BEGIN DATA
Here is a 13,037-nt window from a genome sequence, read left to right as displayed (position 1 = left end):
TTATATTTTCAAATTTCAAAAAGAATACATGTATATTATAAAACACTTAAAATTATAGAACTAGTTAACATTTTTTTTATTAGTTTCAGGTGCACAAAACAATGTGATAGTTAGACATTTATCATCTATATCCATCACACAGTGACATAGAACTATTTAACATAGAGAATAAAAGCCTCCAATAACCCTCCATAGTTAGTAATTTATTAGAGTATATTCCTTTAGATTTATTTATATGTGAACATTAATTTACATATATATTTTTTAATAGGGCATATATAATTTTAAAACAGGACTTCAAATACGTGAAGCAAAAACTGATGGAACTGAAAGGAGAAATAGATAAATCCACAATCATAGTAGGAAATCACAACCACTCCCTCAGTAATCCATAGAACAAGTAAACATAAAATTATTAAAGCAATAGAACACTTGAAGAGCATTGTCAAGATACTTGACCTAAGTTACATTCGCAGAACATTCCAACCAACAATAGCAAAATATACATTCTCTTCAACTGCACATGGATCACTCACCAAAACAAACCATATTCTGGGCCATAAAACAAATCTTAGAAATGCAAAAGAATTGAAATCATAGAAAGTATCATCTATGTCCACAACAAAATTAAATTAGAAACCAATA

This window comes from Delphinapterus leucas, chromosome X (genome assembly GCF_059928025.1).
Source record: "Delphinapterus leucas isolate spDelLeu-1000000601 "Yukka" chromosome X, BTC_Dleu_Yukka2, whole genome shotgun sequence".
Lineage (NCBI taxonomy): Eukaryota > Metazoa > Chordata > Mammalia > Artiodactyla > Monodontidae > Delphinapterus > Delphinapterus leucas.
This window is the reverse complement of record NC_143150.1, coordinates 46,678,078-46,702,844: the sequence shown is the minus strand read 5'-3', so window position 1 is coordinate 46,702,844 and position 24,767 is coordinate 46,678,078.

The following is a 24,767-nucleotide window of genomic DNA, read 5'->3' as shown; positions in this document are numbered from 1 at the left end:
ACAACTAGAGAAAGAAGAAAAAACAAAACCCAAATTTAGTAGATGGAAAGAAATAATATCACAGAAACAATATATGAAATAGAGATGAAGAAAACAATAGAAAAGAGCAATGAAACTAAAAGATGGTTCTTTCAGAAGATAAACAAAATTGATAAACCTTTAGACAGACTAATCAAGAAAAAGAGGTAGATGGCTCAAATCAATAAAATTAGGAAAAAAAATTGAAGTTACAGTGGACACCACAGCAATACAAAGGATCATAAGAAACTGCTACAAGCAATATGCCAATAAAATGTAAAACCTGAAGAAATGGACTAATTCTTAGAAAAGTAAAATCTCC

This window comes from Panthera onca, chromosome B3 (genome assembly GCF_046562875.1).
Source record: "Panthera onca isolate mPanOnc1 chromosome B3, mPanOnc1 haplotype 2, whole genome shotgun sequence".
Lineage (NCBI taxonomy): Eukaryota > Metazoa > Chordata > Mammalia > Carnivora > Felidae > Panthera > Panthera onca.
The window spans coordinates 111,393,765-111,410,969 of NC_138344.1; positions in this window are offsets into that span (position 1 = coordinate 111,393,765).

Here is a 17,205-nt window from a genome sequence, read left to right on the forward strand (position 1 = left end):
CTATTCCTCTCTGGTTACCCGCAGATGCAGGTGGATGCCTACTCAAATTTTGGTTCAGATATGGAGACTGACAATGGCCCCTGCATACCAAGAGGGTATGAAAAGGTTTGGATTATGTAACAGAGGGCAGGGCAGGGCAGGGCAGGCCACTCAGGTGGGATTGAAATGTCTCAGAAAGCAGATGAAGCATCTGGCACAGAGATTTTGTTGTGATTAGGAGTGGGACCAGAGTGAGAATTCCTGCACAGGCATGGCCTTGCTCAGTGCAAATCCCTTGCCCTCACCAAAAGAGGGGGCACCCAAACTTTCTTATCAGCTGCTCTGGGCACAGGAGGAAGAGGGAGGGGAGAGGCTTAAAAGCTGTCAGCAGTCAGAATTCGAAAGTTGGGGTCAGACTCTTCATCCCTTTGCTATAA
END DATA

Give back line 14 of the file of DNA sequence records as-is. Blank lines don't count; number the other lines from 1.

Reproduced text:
CTATTCCTCTCTGGTTACCCGCAGATGCAGGTGGATGCCTACTCAAATTTTGGTTCAGATATGGAGACTGACAATGGCCCCTGCATACCAAGAGGGTATGAAAAGGTTTGGATTATGTAACAGAGGGCAGGGCAGGGCAGGGCAGGCCACTCAGGTGGGATTGAAATGTCTCAGAAAGCAGATGAAGCATCTGGCACAGAGATTTTGTTGTGATTAGGAGTGGGACCAGAGTGAGAATTCCTGCACAGGCATGGCCTTGCTCAGTGCAAATCCCTTGCCCTCACCAAAAGAGGGGGCACCCAAACTTTCTTATCAGCTGCTCTGGGCACAGGAGGAAGAGGGAGGGGAGAGGCTTAAAAGCTGTCAGCAGTCAGAATTCGAAAGTTGGGGTCAGACTCTTCATCCCTTTGCTATAA